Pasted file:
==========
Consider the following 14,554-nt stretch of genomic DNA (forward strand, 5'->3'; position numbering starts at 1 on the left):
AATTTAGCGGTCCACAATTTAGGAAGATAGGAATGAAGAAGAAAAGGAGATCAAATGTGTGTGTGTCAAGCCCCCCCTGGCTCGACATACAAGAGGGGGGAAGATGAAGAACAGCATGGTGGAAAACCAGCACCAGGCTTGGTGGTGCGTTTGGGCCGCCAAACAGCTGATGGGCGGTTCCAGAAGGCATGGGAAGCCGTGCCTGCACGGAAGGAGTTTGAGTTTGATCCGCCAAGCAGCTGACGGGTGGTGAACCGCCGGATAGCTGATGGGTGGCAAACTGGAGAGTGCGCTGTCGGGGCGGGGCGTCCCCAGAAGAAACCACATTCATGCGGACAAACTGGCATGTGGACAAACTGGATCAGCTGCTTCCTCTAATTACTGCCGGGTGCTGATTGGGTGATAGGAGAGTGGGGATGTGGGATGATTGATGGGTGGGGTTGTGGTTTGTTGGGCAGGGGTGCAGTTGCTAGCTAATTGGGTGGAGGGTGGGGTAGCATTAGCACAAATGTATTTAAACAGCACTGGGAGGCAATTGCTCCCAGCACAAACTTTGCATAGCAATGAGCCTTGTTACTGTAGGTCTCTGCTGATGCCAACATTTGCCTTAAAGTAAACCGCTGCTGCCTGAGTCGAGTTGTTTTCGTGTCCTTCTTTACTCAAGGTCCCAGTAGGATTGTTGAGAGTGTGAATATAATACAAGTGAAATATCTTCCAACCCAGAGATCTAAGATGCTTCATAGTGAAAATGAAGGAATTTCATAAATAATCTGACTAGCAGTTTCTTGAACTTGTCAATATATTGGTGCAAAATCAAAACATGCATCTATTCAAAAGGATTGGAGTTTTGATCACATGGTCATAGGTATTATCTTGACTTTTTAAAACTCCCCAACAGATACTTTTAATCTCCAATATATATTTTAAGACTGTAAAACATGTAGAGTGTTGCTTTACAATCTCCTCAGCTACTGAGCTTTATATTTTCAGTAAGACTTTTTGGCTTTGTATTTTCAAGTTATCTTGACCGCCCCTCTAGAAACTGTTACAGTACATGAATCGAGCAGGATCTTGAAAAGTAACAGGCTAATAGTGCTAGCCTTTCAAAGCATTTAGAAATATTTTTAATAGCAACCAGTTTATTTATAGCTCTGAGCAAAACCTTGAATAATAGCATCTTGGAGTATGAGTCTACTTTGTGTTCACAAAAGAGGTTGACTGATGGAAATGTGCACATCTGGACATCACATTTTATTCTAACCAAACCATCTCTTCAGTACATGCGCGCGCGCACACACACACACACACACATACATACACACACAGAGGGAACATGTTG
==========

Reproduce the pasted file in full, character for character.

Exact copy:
Consider the following 14,554-nt stretch of genomic DNA (forward strand, 5'->3'; position numbering starts at 1 on the left):
AATTTAGCGGTCCACAATTTAGGAAGATAGGAATGAAGAAGAAAAGGAGATCAAATGTGTGTGTGTCAAGCCCCCCCTGGCTCGACATACAAGAGGGGGGAAGATGAAGAACAGCATGGTGGAAAACCAGCACCAGGCTTGGTGGTGCGTTTGGGCCGCCAAACAGCTGATGGGCGGTTCCAGAAGGCATGGGAAGCCGTGCCTGCACGGAAGGAGTTTGAGTTTGATCCGCCAAGCAGCTGACGGGTGGTGAACCGCCGGATAGCTGATGGGTGGCAAACTGGAGAGTGCGCTGTCGGGGCGGGGCGTCCCCAGAAGAAACCACATTCATGCGGACAAACTGGCATGTGGACAAACTGGATCAGCTGCTTCCTCTAATTACTGCCGGGTGCTGATTGGGTGATAGGAGAGTGGGGATGTGGGATGATTGATGGGTGGGGTTGTGGTTTGTTGGGCAGGGGTGCAGTTGCTAGCTAATTGGGTGGAGGGTGGGGTAGCATTAGCACAAATGTATTTAAACAGCACTGGGAGGCAATTGCTCCCAGCACAAACTTTGCATAGCAATGAGCCTTGTTACTGTAGGTCTCTGCTGATGCCAACATTTGCCTTAAAGTAAACCGCTGCTGCCTGAGTCGAGTTGTTTTCGTGTCCTTCTTTACTCAAGGTCCCAGTAGGATTGTTGAGAGTGTGAATATAATACAAGTGAAATATCTTCCAACCCAGAGATCTAAGATGCTTCATAGTGAAAATGAAGGAATTTCATAAATAATCTGACTAGCAGTTTCTTGAACTTGTCAATATATTGGTGCAAAATCAAAACATGCATCTATTCAAAAGGATTGGAGTTTTGATCACATGGTCATAGGTATTATCTTGACTTTTTAAAACTCCCCAACAGATACTTTTAATCTCCAATATATATTTTAAGACTGTAAAACATGTAGAGTGTTGCTTTACAATCTCCTCAGCTACTGAGCTTTATATTTTCAGTAAGACTTTTTGGCTTTGTATTTTCAAGTTATCTTGACCGCCCCTCTAGAAACTGTTACAGTACATGAATCGAGCAGGATCTTGAAAAGTAACAGGCTAATAGTGCTAGCCTTTCAAAGCATTTAGAAATATTTTTAATAGCAACCAGTTTATTTATAGCTCTGAGCAAAACCTTGAATAATAGCATCTTGGAGTATGAGTCTACTTTGTGTTCACAAAAGAGGTTGACTGATGGAAATGTGCACATCTGGACATCACATTTTATTCTAACCAAACCATCTCTTCAGTACATGCGCGCGCGCACACACACACACACACACATACATACACACACAGAGGGAACATGTTG